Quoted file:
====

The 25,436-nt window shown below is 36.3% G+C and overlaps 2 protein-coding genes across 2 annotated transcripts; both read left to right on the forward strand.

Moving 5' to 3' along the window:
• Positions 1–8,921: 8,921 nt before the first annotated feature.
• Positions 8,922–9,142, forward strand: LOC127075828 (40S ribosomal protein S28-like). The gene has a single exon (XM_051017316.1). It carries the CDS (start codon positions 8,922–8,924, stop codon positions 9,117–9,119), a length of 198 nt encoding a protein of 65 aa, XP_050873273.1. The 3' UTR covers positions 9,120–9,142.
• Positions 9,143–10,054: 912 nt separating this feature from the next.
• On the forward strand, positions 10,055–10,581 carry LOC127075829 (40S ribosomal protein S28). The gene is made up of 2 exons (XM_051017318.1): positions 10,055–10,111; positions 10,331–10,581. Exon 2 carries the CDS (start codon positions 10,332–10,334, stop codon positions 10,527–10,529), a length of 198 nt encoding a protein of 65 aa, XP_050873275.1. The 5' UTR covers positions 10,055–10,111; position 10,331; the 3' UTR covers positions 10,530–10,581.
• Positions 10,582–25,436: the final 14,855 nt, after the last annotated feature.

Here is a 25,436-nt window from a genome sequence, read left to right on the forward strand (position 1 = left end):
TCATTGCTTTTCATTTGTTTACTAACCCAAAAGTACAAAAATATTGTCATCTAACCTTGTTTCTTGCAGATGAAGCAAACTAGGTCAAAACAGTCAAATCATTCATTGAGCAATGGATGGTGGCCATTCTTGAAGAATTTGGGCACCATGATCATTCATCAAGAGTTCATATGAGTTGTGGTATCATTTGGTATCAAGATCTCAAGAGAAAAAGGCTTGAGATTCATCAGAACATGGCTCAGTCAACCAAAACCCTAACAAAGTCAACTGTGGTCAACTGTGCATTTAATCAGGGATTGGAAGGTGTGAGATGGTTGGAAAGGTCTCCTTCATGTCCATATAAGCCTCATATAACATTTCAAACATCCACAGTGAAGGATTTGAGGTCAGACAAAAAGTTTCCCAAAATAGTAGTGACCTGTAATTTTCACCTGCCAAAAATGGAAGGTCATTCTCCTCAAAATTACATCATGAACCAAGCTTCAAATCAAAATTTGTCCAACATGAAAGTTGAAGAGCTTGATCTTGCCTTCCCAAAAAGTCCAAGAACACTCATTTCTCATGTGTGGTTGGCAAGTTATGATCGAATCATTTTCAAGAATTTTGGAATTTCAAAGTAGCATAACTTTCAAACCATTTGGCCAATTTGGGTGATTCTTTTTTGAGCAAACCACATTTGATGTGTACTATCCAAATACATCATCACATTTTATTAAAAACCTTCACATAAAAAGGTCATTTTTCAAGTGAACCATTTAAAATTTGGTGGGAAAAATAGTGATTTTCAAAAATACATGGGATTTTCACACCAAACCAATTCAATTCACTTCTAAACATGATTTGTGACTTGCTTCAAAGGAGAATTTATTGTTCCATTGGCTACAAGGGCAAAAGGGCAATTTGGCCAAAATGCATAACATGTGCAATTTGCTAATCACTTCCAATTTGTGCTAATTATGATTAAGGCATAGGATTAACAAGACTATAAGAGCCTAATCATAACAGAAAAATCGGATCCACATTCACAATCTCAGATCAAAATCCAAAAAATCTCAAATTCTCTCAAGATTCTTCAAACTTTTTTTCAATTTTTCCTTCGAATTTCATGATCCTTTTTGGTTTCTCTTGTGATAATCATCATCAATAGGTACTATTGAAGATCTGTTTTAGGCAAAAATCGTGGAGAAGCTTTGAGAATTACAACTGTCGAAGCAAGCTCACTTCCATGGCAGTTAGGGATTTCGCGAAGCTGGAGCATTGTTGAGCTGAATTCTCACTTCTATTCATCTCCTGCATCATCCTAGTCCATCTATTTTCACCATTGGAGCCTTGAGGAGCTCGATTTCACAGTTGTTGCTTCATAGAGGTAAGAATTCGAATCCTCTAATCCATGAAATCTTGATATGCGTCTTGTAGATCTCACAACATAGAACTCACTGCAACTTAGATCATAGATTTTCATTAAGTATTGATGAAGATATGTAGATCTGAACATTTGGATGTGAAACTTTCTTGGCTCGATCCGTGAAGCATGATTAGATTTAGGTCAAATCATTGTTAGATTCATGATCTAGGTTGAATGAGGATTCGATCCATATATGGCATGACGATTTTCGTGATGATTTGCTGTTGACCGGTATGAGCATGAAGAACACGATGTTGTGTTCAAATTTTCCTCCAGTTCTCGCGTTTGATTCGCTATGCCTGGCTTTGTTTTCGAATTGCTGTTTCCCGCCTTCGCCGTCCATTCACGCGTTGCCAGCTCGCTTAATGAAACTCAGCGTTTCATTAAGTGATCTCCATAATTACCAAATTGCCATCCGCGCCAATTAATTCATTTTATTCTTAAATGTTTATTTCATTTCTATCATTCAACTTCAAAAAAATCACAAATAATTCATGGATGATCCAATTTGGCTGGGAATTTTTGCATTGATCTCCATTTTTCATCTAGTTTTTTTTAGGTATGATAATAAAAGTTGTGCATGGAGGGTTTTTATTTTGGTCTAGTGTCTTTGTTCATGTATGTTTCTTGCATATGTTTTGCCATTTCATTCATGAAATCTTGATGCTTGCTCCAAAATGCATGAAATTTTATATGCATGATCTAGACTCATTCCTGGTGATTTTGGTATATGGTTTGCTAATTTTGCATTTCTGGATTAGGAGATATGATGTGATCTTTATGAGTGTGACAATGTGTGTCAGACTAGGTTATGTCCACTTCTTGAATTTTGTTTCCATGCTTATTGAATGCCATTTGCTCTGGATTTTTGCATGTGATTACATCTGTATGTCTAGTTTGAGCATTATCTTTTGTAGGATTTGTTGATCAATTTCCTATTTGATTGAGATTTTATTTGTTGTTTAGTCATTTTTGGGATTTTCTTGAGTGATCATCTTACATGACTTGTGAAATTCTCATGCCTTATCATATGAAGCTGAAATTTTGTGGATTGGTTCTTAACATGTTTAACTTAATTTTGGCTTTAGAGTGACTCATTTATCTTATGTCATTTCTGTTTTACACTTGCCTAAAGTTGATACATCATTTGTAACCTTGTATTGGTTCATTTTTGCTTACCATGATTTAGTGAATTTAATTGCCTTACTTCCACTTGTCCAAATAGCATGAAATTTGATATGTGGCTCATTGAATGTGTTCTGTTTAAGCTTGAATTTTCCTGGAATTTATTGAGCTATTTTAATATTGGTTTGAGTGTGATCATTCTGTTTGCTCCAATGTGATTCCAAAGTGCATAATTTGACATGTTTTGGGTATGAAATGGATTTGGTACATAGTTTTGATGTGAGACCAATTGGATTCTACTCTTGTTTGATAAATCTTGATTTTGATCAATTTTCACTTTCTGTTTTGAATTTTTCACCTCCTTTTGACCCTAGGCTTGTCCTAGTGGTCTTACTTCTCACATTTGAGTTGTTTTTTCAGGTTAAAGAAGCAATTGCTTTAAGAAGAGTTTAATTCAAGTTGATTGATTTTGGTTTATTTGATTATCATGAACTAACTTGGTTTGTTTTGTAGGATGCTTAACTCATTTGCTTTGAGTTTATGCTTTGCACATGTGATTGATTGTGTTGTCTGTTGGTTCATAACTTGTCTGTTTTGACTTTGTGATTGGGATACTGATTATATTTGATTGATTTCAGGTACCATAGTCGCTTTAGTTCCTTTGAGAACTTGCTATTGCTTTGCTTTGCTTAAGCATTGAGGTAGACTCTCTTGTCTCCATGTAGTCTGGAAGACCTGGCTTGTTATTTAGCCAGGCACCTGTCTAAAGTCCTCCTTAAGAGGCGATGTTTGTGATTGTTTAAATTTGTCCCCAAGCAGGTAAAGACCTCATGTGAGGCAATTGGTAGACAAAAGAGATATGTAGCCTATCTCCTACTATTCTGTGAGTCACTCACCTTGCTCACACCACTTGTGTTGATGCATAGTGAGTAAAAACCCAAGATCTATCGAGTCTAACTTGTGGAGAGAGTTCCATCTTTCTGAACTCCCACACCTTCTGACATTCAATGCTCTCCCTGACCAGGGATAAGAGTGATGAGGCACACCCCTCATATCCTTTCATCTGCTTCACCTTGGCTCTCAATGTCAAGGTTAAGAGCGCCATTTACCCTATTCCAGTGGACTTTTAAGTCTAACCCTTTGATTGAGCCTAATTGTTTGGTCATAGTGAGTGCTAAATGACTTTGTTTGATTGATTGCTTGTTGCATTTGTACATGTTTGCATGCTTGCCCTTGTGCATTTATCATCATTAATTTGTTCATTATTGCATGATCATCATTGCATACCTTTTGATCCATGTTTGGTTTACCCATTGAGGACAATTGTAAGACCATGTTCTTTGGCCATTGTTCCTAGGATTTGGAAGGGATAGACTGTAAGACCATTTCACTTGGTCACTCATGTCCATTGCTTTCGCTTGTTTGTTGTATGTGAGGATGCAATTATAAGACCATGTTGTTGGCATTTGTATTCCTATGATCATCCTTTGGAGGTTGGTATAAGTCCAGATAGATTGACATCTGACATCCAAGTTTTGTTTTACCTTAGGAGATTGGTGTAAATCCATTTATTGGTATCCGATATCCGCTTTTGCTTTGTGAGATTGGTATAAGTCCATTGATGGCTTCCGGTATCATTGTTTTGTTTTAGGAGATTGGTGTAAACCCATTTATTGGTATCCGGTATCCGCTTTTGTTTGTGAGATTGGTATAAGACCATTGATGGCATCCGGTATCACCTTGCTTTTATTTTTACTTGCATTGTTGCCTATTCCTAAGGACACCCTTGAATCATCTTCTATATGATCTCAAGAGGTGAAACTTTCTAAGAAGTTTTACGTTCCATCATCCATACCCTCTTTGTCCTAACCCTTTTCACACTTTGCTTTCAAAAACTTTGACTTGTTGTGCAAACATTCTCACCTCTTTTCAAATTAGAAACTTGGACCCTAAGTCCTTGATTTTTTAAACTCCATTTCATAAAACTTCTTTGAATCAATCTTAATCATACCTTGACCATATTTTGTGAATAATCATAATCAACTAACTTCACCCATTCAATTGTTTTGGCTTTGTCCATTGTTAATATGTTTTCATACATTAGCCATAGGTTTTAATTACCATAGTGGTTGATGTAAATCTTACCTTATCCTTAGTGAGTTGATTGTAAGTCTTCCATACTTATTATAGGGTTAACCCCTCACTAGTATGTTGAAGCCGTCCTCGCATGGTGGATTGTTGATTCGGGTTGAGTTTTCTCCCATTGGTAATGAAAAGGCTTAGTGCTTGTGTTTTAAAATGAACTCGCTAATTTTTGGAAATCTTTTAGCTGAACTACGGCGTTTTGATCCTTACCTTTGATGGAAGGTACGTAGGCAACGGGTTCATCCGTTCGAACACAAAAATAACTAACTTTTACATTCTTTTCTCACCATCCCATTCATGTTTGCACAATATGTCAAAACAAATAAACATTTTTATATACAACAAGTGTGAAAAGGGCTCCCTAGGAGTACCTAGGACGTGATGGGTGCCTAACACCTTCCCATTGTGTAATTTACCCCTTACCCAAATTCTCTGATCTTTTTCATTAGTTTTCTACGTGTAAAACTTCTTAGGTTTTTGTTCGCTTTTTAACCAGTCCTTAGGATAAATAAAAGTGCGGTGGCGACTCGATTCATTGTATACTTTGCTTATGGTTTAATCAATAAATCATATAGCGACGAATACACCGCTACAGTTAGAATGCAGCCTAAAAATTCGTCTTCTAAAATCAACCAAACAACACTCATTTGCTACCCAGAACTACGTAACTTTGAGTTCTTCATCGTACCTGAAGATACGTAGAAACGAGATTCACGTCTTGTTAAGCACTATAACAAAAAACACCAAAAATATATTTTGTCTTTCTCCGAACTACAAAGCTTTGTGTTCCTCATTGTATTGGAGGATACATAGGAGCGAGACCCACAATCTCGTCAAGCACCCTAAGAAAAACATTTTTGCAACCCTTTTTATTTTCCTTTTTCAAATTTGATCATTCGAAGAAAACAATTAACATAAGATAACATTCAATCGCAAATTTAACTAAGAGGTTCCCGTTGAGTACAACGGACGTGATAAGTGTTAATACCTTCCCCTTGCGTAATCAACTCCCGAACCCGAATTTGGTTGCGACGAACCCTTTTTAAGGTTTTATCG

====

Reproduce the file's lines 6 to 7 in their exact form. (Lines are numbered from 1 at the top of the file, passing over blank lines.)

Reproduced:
• On the forward strand, positions 10,055–10,581 carry LOC127075829 (40S ribosomal protein S28). The gene is made up of 2 exons (XM_051017318.1): positions 10,055–10,111; positions 10,331–10,581. Exon 2 carries the CDS (start codon positions 10,332–10,334, stop codon positions 10,527–10,529), a length of 198 nt encoding a protein of 65 aa, XP_050873275.1. The 5' UTR covers positions 10,055–10,111; position 10,331; the 3' UTR covers positions 10,530–10,581.
• Positions 10,582–25,436: the final 14,855 nt, after the last annotated feature.